Going vertical.
Going vertical.
First catwalk section. It's also structural.
First catwalk section.  Yes, it’s also structural.
Finished product.
Finished product with catwalk.

Both of Siberia’s new terminals and all 14 towers are in place with Squaw’s opening day set for November 26th.  Many more big lift projects are in the pipeline at Squaw Valley and Alpine Meadows with detachable replacements for Hot Wheels and Granite Chief already approved and the Base-to-Base Gondola on the horizon.

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3 thoughts on “Squaw Valley’s New Siberia Express Six-Pack

  1. John January 1, 2017 / 6:20 pm

    I helped in the final construction of the Original Siberia Express, back in the fall of 1985. Helped piece together the chairs and safety bars. Ended up on the crew that ran the lift for the first two seasons.
    The original had no chair storage the first two years and a very limited APU which ran at 1 meter/second for clearing the line when power failed. The chain driven contours were a major headache as occasional spacing had to be done manually with a crew of 6 or 7 assisting. There was space for six or seven chairs to be off-line and this was often done when overnight weather/icing was possible. I believe the gap that the chair removal created was placed at the top terminal to protect the sheave trains and inner top terminal mechanics from problems.
    The entire lift was French-built (note: the Poma factory people left an obscene message to Squaw Valley on the inside of one of the top panels) and all the Poma employees were French.
    It was a loud lift that one could hear from a distance when running 5 meters/second. It did quickly empty a lift line, being so popular and new.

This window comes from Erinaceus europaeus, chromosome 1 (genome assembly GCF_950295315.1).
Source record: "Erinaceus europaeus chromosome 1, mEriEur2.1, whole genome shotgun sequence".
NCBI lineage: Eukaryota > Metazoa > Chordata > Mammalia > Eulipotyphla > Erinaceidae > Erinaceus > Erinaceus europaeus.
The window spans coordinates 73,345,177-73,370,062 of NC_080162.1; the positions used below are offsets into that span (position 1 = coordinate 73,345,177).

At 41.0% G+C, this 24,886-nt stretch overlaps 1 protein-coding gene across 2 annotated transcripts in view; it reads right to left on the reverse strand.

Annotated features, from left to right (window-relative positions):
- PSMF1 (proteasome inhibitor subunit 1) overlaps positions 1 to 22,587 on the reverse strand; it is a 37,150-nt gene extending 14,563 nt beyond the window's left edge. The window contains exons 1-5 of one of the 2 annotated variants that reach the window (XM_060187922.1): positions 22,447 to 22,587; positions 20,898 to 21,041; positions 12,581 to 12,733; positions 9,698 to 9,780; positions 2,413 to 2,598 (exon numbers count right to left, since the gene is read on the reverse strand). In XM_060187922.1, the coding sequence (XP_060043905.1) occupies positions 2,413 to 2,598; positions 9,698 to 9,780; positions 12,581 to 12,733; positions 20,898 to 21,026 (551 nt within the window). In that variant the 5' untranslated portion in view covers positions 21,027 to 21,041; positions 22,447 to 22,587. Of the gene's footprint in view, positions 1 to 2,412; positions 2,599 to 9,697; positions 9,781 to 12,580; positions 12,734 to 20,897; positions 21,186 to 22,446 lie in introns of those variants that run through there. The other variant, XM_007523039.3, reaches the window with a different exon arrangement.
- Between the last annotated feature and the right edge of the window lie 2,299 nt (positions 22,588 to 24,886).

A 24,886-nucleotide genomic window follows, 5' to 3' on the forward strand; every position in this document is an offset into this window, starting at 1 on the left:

At 5 meters/second, load time, at the bottom terminal, was approx. 4.5 seconds per chair… Lift operators had to keep people aware and watch for their antics. There were only safety bars on the chair… no foot rests.
    Originally Squaw upper management had put on sheaves, durometer rated at 4 meters/second, and yet told the crew that we were allowed, after the first month, to run 5 meters/second when necessary. I watched a sheave liner disintegrate from the rapid speed/added friction/pressure and had to tell the bottom terminal to close the lift and run the line off at 3 meters/second while Squaw’s lift maintenance was checking the line and getting replacement sheaves for the problem. The lift was shut down for several hours but showed the Squaw management team that new sheaves liners were necessary (they were replaced before the second season started).
    Sorry this is so long but I have been following your blog for a time but totally missed your articles regarding detachable quads and aging.
    In 1987 I assisted with Squaw’s Shirley Lake Express Poma Detachable Quad also. Totally different than the Siberia Express (American built). I also assisted on Bear Mountain’s (Southern California) Garaventa/CTEC detachable in 1990 as well.

    Feel free to contact me if you have any questions.

    Thanks, John Janecek

    Like